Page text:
Saturday, 16 December 2017

What makes for greatness?

Righteousness exalts a nation, but sin condemns any people. Proverbs 14:34 (NIV)

Righteousness makes a nation great; sin is a disgrace to any nation. Proverbs 14:34 (GNB)

We are well used by now to President Trump’s slogan: “Make America great again”. Just last week I saw it highjacked by some people in Britain who, I think, are pretty much on the same wave-length as him; they were carrying banners with the words, “Make Britain great again”.

Well, I suppose you can’t blame anyone for wanting the nation to which they belong to be great.

But that triggers the question: What is greatness? How do you define it? Is it material prosperity? Or influence throughout the world? Or a leading role in science and the arts? Or a particular form of government? Or what?

The Old Testament Book of Proverbs is in no doubt: to use the wording of the Good News Bible: “Righteousness makes a nation great”. As the NIV puts it, “Righteousness exalts a nation”.

But then you have to ask: What is righteousness? It’s a big word that can be defined in many ways. At the most basic level, to be righteous means to be right and to do right. But that leads immediately to yet another question: How do we know what “right” is? Who decides what is right? - and, by implication, also what is wrong?

Ultimately, the answer has to be: God alone. Who but he, the creator and sustainer of all things, who alone is perfect, pure and holy, can pronounce on matters of right and wrong? And if we measure ourselves, either individually or as nations, by his standard, which of us can possibly claim to be righteous?

In the Bible human righteousness is never seen as simply a matter of obeying laws or observing rules, important though that may be. No, at its heart is the idea of relationship: for only those who are in a relationship with God can have the slightest hope of loving righteousness and therefore displaying it. Relationship is key.

This is why, way back in Old Testament days, God called one particular nation - Israel - to enter into a covenant relationship with him, a relationship you could compare to a spiritual marriage. This was so that Israel could show to the world what God’s righteousness looks like in practice. In his law he taught them how he wanted them to live; and he sent them teachers and prophets to make the meaning clear.

But they failed in this great calling. By turning away from God’s law they got sucked into the unrighteousness of the world around them.

It was into this tragic situation that Jesus was born at the first Christmas. In his holy life the perfect righteousness of God was demonstrated - and the gospel message is just this: anyone who chooses to trust, love and follow him enters into and receives his righteousness as their own.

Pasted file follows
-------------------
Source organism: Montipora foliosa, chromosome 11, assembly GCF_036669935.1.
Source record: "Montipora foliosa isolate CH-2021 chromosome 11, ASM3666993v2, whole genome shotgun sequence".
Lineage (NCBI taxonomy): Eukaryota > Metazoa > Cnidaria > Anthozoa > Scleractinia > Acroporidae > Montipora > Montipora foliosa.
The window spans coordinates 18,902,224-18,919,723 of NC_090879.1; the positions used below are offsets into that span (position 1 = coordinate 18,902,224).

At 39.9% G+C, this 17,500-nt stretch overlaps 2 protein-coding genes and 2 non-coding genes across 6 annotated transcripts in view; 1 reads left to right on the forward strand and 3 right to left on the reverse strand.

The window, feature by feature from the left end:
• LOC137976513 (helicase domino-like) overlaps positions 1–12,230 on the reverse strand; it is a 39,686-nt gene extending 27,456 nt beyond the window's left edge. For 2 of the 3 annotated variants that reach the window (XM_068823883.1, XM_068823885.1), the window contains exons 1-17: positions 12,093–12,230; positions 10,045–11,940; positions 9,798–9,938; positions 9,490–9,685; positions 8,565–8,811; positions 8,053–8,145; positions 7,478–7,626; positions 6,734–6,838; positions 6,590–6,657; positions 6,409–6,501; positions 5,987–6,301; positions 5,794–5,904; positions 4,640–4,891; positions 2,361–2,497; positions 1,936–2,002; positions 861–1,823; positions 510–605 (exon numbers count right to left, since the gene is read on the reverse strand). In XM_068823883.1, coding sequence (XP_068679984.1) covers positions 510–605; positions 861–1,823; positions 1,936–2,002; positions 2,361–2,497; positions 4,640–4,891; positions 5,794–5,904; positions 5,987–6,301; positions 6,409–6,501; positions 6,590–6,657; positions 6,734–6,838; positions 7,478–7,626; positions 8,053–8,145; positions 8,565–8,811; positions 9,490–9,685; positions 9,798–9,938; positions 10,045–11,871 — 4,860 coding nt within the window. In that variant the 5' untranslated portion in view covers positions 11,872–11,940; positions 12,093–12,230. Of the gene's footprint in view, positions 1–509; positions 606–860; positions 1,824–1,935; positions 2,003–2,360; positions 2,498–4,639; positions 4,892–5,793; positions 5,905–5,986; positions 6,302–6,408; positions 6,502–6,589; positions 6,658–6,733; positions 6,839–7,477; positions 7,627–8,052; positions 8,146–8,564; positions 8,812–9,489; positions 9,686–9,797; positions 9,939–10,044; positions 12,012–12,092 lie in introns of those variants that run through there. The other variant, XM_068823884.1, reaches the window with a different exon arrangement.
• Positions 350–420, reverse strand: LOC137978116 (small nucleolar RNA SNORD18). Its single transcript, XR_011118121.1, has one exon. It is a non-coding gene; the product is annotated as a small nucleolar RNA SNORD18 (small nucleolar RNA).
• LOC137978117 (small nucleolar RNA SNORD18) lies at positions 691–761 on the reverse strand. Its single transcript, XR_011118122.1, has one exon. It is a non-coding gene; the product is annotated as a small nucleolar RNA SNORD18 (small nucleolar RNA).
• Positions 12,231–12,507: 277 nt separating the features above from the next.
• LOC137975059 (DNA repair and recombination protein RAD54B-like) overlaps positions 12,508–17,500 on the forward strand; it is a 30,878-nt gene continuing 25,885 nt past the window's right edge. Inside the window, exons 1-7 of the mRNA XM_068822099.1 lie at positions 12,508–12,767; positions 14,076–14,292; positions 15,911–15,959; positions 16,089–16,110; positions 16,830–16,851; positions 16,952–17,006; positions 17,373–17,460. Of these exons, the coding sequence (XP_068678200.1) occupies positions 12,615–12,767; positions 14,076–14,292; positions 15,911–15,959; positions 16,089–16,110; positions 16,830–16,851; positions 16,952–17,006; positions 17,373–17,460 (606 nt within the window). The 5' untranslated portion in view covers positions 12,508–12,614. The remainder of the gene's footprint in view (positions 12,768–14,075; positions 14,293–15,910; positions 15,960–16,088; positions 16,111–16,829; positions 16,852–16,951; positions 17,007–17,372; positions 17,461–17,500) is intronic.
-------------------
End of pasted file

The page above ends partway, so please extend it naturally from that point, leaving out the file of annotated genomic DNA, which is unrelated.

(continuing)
This is exactly what it means to be a “Christian” - a Christ-person. We can never be righteous of ourselves, however hard we strain and try. But by being gathered up, so to speak, into Jesus, his righteousness becomes ours.

And what is the righteousness like that we see in Jesus? Answer: just those qualities I hinted at earlier - holiness, purity, goodness, compassion, love. (Not to mention humility. Why else was he born as a human baby to nobody-parents and laid in a cattle-trough?) To be righteous, in the end, is to be Godlike, Christlike. It is to learn to love and humble ourselves before his cross, and to rejoice at his resurrection.

And what that means is this: If a nation - America, Britain, Russia, China, whoever - really wants to be “great”, then the place to start is by looking at the crucified and risen Jesus. All other greatness is, ultimately, hollow and empty, brittle and breakable, cheap and tawdry, vulgar and soiled. And destined one day to pass away. Just look at the ruins of once great empires scattered across the centuries of history: Rome, Greece, Britain... America?

We personally can’t make whatever nation we belong to “great again”. But what we can do - and what we must do - is to make known to those around us, by the way we live, by the people that we are, and by the good news that we proclaim, the true righteousness which has become ours in Jesus. (He himself referred to this as being “salt” and “light” in the world.) Let’s not forget that if it’s righteousness that makes a nation great, it’s also righteousness that makes a person great!

Is this the heart-beat of your life? Is this your consuming passion?

Thank you, Father, for the gift of your righteousness which has become mine in Jesus. Help me to live it out in my daily life, so that, small though I am, I can be a challenge and a hope to the nation in which you have placed me. Amen.

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